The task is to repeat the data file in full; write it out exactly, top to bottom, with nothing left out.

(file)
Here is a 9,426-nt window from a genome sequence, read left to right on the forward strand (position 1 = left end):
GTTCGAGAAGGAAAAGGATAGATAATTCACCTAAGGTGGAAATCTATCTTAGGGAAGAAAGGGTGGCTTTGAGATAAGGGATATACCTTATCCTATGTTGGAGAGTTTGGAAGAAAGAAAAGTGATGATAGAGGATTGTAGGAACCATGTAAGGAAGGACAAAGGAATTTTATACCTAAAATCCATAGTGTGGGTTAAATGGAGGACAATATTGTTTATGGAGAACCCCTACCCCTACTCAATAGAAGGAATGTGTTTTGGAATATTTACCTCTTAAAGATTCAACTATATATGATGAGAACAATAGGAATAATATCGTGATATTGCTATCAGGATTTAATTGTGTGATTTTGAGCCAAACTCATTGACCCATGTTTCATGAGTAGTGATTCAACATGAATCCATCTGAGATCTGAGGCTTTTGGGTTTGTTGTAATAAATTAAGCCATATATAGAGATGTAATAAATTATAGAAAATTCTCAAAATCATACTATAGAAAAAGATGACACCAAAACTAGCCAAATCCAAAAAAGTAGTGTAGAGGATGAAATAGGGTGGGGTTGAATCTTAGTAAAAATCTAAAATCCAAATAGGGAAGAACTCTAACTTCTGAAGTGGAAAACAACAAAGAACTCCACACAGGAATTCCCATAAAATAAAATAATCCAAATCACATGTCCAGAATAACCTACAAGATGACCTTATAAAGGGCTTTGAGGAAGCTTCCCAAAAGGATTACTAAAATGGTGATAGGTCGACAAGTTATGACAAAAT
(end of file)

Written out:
Here is a 9,426-nt window from a genome sequence, read left to right on the forward strand (position 1 = left end):
GTTCGAGAAGGAAAAGGATAGATAATTCACCTAAGGTGGAAATCTATCTTAGGGAAGAAAGGGTGGCTTTGAGATAAGGGATATACCTTATCCTATGTTGGAGAGTTTGGAAGAAAGAAAAGTGATGATAGAGGATTGTAGGAACCATGTAAGGAAGGACAAAGGAATTTTATACCTAAAATCCATAGTGTGGGTTAAATGGAGGACAATATTGTTTATGGAGAACCCCTACCCCTACTCAATAGAAGGAATGTGTTTTGGAATATTTACCTCTTAAAGATTCAACTATATATGATGAGAACAATAGGAATAATATCGTGATATTGCTATCAGGATTTAATTGTGTGATTTTGAGCCAAACTCATTGACCCATGTTTCATGAGTAGTGATTCAACATGAATCCATCTGAGATCTGAGGCTTTTGGGTTTGTTGTAATAAATTAAGCCATATATAGAGATGTAATAAATTATAGAAAATTCTCAAAATCATACTATAGAAAAAGATGACACCAAAACTAGCCAAATCCAAAAAAGTAGTGTAGAGGATGAAATAGGGTGGGGTTGAATCTTAGTAAAAATCTAAAATCCAAATAGGGAAGAACTCTAACTTCTGAAGTGGAAAACAACAAAGAACTCCACACAGGAATTCCCATAAAATAAAATAATCCAAATCACATGTCCAGAATAACCTACAAGATGACCTTATAAAGGGCTTTGAGGAAGCTTCCCAAAAGGATTACTAAAATGGTGATAGGTCGACAAGTTATGACAAAAT